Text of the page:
The World Nomads Podcast: Philippines

Hear about village life on the islands - stunning treks - incredible dive sights and the street food dish testing the toughest of stomachs.

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Episode 16 Philippines

The Philippines is a southeast Asian country in the Western Pacific. Its capital Manila is famous for its waterfront promenade and centuries-old Chinatown, and they say it's a great place to be a beach bum.

What's in the Episode

00:12 - Welcome

00:18 – Quiz Question

01.36 – Sarah and her husband are on a 20-month long honeymoon which included The Phillippines - “…we went to these very remote islands, some of which are completely uninhabited, there's absolutely nothing on them, and then others have small little villages scattered about “- Sarah Puckett

09:56 – Tom Rogers from Adventure In You

15:21 – Checking in with our world nomads

16:47 – Street food and the dish that tests the most cast iron of stomachs - “…Yeah, it's the kind of stuff that you see on fear factor, not everyone can eat it. Not even Phillipinos” - JB Will Fly For Food

24:00 – Travel News

26:34 - Winners of the World Nomads 2018 Summer Road Trip

31:16 – Quiz Question Answer

32:04 – What’s next in Episode 17

Who's on the Show?

Sara and her husband Tim are on a 20-month honeymoon which they are documenting in their blog, Our 21st Century Odyssey, and Sarah has written about village life in the Philippines and shares her story with us in the episode.

Tom Rogers runs Adventure In You with his partner Anna, a blog with over half a million readers each month. They offer guidebooks, travel blogging advice, and of course feature the best destinations for adventure travel, including the Philippines.

JB is a World Nomads contributor. He and his wife Renee, are travel eaters. They have a blog called Will Fly for Food, for the gastronomically inclined. In this episode, JB helps us navigate street food in the Philippines.

Balut. Photo credit: JB Macatulad

Resources & Links

As mentioned in Travel News the first non-stop flight from Australia to the UK – what’s this journalist’s verdict?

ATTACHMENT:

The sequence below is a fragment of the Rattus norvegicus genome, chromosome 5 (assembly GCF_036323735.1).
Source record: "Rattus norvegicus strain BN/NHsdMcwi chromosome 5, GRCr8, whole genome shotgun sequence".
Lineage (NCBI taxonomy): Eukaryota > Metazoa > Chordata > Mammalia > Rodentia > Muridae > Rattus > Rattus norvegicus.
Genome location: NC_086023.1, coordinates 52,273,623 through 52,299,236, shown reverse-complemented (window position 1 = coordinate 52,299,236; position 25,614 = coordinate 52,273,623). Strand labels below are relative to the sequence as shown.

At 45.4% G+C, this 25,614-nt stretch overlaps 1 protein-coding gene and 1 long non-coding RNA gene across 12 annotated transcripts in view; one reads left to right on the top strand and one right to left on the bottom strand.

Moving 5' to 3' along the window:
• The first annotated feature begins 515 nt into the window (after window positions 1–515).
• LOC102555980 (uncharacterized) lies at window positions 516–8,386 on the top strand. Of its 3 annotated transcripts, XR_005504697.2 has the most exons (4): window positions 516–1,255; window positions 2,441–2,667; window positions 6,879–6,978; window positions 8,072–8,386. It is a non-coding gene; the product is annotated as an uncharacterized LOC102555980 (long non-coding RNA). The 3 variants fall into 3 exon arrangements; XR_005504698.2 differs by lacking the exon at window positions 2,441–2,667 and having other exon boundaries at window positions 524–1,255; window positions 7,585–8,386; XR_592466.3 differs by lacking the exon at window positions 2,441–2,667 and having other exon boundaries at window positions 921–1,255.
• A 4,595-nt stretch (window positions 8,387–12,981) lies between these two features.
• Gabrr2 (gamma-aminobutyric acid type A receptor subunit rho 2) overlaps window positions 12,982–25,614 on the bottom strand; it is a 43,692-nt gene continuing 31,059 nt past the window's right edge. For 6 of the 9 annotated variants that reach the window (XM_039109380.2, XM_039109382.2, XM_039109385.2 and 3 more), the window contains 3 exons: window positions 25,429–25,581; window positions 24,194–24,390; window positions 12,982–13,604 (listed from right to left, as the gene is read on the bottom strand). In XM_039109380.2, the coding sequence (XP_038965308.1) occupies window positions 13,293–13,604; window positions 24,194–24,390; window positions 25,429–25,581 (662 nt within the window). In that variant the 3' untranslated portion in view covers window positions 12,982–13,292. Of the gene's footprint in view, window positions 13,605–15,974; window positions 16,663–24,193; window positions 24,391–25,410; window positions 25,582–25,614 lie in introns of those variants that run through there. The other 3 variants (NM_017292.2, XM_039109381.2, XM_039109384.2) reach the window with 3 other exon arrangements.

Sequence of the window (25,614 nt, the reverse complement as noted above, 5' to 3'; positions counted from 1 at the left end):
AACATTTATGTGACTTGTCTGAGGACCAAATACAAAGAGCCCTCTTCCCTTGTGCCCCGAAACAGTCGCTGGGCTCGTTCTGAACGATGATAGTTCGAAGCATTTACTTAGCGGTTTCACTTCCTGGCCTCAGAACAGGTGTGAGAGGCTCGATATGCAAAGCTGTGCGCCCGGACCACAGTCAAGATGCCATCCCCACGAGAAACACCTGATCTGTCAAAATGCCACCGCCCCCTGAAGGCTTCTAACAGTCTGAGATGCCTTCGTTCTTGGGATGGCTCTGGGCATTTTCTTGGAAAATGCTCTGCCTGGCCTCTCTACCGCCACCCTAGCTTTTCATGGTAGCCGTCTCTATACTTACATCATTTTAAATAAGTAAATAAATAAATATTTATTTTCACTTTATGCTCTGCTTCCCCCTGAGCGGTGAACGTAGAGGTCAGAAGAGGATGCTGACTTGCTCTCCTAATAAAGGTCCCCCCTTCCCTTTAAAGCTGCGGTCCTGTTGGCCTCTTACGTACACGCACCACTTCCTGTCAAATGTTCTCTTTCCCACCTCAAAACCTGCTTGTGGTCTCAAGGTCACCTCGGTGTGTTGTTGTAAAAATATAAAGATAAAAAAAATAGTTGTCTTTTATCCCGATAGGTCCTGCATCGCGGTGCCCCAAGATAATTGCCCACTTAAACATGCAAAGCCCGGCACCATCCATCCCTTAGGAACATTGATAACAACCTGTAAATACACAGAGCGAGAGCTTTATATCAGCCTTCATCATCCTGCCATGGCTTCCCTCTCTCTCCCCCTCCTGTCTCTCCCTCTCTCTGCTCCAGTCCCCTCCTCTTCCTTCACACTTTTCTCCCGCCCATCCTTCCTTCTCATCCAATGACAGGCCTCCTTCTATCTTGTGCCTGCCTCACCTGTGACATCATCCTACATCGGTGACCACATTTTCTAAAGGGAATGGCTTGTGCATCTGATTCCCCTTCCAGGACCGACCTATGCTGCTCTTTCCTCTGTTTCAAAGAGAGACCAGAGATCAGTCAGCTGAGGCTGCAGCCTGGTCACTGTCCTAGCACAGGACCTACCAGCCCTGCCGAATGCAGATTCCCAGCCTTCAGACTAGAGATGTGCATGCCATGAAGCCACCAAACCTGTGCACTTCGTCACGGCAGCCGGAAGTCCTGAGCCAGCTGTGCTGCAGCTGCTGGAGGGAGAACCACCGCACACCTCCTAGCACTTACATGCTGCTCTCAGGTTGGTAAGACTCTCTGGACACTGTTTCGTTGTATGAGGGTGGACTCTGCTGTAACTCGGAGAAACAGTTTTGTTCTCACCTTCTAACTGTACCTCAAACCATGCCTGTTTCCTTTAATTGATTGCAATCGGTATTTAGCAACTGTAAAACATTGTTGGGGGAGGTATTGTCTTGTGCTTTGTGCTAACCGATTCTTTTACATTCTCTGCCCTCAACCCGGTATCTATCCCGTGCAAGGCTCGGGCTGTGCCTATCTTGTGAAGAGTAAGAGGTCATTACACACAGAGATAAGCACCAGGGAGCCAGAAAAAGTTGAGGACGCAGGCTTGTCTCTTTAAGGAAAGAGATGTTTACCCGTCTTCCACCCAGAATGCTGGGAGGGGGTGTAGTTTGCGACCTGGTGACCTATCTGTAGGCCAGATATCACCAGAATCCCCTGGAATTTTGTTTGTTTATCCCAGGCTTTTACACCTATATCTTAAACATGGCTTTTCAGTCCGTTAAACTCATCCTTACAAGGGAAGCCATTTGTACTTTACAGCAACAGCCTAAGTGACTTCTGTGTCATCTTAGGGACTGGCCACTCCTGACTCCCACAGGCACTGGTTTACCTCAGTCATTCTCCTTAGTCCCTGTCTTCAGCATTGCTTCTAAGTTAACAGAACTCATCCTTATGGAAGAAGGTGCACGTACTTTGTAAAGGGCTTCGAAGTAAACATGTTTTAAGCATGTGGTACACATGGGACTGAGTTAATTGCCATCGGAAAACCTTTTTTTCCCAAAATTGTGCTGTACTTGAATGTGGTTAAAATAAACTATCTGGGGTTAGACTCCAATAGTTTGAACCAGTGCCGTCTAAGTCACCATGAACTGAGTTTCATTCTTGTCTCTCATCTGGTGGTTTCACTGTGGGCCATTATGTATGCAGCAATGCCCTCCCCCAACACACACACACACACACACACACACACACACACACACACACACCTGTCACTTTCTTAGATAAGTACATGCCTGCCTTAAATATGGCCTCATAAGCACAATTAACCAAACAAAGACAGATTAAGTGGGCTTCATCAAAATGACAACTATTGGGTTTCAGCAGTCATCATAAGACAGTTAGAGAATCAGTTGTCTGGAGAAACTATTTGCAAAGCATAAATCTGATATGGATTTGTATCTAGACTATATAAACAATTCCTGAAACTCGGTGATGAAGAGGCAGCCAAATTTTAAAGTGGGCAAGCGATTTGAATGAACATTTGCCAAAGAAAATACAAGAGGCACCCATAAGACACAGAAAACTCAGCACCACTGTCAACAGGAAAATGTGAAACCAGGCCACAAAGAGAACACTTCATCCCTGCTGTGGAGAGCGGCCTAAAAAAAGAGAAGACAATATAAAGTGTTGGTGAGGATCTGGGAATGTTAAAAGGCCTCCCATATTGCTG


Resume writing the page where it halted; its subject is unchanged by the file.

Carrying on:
Scholarships Newsletter: Sign up for scholarships news and see what opportunities are live here.

Follow World Nomads on Instagram for the latest stories, and #WorldNomads for your chance to be featured.

Want to Talk to us?

We want to hear from you! If you have any travel insurance questions to Ask Phil, want to give us feedback on the episode, or have suggestions for topics you'd like us to cover, email us at [email protected]

Sign up for Podcast News

Explore your boundaries and discover your next adventure with The World Nomads Podcast. Hosted by Podcast Producer Kim Napier and World Nomads Phil Sylvester, each episode will take you around the world with insights into destinations from travelers and experts. They’ll share the latest in travel news, answer your travel questions and fill you in on what World Nomads is up to, including the latest scholarships and guides. The World Nomads Podcast is not your usual travel Podcast. It’s everything for the adventurous, independent traveler. Don’t miss out. Subscribe today.

Speaker 1: Welcome to the World Nomads Podcast, delivered by World Nomads, the travel lifestyle, and insurance brand. It's not your usual travel podcast, it's everything for the adventurous independent traveler.

Kim: Well, it's episode 16. Welcome, I'm Kim you're about to meet Phil and Phil's going to tell us which destination we're visiting this episode.

Phil: Well, hello there. This episode we're heading to the Philippines, Southeast Asian country in the Western Pacific, and there are 7000 islands that make up [00:00:30] the entire country. Its capital is Manila, which is a bit bland. Get it, Manila? And it's famous for its waterfront promenade and centuries-old Chinatown, and they say it's a great place to be a beach bum.

Kim: I would never have thought about that, but we will explore that in this episode. We'll look at the best islands for adventure in the Philippines, we'll also speak with JB from Will Fly for Food. He and his wife love food so much. It plays a big role in their travels decisions. So, we'll speak to [00:01:00] him specifically about street food, which coincides with an article that he's written for us, the World Nomads, in which he suggests we keep an open mind. Phil's not so convinced when trying Phillipino street food. And we've surprised the winners of the World Nomad's summer road trip plus travel news, and Phil what's your quiz question?